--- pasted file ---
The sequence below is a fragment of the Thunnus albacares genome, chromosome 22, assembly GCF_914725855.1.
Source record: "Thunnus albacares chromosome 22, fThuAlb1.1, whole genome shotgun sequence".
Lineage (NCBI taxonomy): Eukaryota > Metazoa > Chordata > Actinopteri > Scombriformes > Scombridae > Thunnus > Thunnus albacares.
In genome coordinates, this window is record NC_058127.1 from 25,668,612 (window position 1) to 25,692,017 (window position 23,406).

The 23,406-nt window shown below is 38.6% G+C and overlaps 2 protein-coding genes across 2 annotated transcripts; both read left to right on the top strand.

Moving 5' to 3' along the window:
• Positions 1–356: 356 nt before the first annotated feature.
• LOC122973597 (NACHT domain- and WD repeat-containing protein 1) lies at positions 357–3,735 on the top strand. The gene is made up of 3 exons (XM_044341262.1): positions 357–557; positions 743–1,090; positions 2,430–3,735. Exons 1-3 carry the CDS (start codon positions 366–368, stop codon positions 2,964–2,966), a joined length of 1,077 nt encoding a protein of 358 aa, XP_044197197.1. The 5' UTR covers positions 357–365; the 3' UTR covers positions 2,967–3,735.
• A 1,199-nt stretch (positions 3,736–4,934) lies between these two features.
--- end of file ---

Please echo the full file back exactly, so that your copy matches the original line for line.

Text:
The sequence below is a fragment of the Thunnus albacares genome, chromosome 22, assembly GCF_914725855.1.
Source record: "Thunnus albacares chromosome 22, fThuAlb1.1, whole genome shotgun sequence".
Lineage (NCBI taxonomy): Eukaryota > Metazoa > Chordata > Actinopteri > Scombriformes > Scombridae > Thunnus > Thunnus albacares.
In genome coordinates, this window is record NC_058127.1 from 25,668,612 (window position 1) to 25,692,017 (window position 23,406).

The 23,406-nt window shown below is 38.6% G+C and overlaps 2 protein-coding genes across 2 annotated transcripts; both read left to right on the top strand.

Moving 5' to 3' along the window:
• Positions 1–356: 356 nt before the first annotated feature.
• LOC122973597 (NACHT domain- and WD repeat-containing protein 1) lies at positions 357–3,735 on the top strand. The gene is made up of 3 exons (XM_044341262.1): positions 357–557; positions 743–1,090; positions 2,430–3,735. Exons 1-3 carry the CDS (start codon positions 366–368, stop codon positions 2,964–2,966), a joined length of 1,077 nt encoding a protein of 358 aa, XP_044197197.1. The 5' UTR covers positions 357–365; the 3' UTR covers positions 2,967–3,735.
• A 1,199-nt stretch (positions 3,736–4,934) lies between these two features.